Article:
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Professor George E Holmes DL | President & Vice Chancellor
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Ellisse Vernon | BSc (Hons) Adult Nursing
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Should you study alone or in a group? Here’s our guide on how to find the best way to study.
Everyone is different when it comes to learning, and knowing how to find the best way to study starts with understanding your own personal study style.
So how do you know what’s right for you, and what are some good ways to study? We believe it helps to mix it up, with some modules or projects better suited to one or the other. Read the pros and cons of both below to see what could work best for you, and in what situation.
The great thing about self-study is having complete control over your schedule, your methods and your environment. Some students work better in the morning while others are at their mental peak at night, and studying alone allows you to maximise this time.
As well as having fewer distractions, you may also feel less pressure to grasp concepts quickly in order to keep up with others. If there are modules you feel less confident about, working on your own means you can discover things at your own pace.
But watch out for…
While self-study is great for a lot of people, it can sometimes be limiting as you don’t have others to share your thoughts and ideas with. It’s also easy to get stuck in the same routine, forgetting to challenge theories or apply creative problem-solving.
Self-study can also be lonely and a little dull, so for those who want to know how to study in a fun way, bringing other people into the mix could be a great way to make revision more appealing.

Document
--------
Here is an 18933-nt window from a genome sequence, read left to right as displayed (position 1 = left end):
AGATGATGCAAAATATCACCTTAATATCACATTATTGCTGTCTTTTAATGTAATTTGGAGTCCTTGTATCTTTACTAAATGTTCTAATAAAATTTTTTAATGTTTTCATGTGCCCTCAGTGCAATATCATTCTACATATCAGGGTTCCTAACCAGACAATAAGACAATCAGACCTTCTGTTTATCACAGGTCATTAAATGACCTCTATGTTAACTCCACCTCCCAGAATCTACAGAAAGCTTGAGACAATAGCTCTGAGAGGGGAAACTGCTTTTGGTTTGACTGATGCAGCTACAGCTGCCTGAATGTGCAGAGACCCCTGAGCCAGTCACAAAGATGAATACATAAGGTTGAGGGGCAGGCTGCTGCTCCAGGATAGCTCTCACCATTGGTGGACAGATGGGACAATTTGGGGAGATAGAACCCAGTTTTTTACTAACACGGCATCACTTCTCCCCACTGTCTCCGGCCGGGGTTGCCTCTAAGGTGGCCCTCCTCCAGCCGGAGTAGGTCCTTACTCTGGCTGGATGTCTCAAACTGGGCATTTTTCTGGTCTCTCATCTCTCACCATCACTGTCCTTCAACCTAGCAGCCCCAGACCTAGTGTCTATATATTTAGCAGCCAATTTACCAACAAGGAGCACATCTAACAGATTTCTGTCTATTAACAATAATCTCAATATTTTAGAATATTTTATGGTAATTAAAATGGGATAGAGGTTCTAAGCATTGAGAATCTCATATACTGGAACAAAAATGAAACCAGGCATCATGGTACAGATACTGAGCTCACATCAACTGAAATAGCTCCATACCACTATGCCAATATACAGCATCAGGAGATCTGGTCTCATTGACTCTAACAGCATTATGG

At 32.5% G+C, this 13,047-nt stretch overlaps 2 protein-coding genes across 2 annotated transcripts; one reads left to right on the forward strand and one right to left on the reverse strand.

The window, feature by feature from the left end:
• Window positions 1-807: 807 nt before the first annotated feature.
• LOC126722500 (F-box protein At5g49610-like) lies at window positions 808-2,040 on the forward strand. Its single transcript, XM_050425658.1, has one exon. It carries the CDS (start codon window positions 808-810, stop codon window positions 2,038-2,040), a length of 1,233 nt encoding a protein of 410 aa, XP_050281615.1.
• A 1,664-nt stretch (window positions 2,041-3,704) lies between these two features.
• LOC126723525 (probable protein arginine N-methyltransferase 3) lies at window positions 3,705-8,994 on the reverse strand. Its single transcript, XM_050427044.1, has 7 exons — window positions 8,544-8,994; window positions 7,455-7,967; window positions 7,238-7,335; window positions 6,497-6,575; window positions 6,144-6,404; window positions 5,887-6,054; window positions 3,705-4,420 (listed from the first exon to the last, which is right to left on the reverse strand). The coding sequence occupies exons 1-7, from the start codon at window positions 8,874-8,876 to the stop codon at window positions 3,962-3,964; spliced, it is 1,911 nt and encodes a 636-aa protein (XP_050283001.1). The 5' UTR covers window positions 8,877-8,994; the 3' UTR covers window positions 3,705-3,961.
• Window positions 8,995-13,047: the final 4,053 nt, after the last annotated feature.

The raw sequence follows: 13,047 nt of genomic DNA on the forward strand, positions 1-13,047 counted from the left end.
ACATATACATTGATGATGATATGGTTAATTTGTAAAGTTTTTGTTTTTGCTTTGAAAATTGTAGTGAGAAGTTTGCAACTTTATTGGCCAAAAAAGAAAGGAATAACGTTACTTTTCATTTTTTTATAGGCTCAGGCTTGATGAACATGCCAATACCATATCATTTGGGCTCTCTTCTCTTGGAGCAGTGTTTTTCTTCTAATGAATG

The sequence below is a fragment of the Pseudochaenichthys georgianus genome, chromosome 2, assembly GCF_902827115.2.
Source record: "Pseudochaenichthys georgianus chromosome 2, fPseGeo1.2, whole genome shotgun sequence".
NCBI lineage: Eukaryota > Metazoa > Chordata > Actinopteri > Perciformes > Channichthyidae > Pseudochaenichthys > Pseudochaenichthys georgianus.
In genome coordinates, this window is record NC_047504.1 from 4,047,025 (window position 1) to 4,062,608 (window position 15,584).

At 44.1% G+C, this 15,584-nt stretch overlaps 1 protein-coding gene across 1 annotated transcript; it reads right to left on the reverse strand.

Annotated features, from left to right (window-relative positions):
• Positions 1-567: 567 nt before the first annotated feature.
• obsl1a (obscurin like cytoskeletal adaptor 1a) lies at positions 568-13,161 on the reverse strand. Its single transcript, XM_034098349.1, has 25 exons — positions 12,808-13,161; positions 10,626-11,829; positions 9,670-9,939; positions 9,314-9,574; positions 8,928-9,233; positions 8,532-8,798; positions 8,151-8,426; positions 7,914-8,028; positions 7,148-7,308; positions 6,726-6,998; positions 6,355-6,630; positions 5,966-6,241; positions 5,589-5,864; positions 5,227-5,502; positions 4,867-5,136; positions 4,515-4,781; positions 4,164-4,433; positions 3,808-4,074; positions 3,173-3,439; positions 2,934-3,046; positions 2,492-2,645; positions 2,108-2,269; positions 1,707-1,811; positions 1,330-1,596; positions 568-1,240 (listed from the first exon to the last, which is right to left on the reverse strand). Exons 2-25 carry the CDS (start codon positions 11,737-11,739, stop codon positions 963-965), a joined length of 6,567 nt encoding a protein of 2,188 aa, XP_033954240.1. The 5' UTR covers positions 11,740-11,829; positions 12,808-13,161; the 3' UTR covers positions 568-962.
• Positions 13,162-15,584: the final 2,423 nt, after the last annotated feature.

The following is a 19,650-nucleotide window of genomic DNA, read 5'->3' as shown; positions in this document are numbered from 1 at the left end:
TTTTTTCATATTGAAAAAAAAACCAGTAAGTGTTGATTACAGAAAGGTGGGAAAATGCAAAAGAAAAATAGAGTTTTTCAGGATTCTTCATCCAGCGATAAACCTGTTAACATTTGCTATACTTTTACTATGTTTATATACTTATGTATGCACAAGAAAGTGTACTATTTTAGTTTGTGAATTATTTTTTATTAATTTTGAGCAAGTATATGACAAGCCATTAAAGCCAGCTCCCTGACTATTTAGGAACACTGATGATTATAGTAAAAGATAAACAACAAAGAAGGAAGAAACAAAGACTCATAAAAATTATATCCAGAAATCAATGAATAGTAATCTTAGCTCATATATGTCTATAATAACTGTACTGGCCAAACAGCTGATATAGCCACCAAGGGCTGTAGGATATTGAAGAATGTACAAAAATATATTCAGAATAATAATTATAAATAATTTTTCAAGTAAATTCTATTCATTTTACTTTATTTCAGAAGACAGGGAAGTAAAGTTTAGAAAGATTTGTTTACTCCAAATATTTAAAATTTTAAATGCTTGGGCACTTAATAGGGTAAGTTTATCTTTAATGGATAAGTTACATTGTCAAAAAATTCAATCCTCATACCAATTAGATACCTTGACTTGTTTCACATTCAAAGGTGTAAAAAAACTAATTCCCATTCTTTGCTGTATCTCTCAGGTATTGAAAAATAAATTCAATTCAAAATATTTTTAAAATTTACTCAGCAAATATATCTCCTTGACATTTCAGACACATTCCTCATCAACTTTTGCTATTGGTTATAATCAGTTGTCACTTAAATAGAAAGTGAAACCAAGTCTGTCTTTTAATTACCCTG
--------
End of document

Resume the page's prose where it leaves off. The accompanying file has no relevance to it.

There are a lot of benefits to studying with friends and fellow course mates. A Washington University study conducted by psychology professor, R. Keith Sawyer, Ph.D., suggests that group study is actually more effective for learning.
By working with others, you can play to different people’s strengths. You can also have open discussions and bounce ideas around. For students who feel unsure about a particular topic, group interaction allows you to get clarity.
Plus, if you’re a procrastinator, the good thing about group study is having others to motivate you.
But watch out for…
Talkative groups can be a major distraction, so studying with friends is only beneficial when there’s enough discipline involved. Create a schedule and try to stick to it, and build a structured session so it doesn’t turn into a social gathering.
If you want to know how to find the best way to study, it’s important to know the pros and cons of every study style.
A collaborative approach not only helps you study better, but it can hone your teamwork skills for your future workplace. But knowing when you need to be on your own is just as vital. Make time for both self-study and group study if you can. And remember, if your study group gets too talkative, it may be time to go solo.
Furthermore, if you don’t feel like you are keeping pace with other students in a particular module, task or project, don’t be afraid to take yourself away.
Course work doesn’t have to be stressful, and the dedicated, passionate lecturers at the University of Bolton will support you throughout your studies. If you ever feel like your workload or any aspects of university life are affecting your mental health, be sure to use our Mental Health Advisor service.
We are proud to have a student-first approach, putting you, and your needs first. That’s why we’re in the Top 5 in the UK for Teaching Quality* and have been No.1 for Student Satisfaction** for four years running.
To find out more about applying at the University of Bolton, see our undergraduate and postgraduate courses for 2021/22.
* The Times and Sunday Times Good University Guide 2020 and 2019
** Complete University Guide in 2022, 2021, 2020 and 2019 North West Region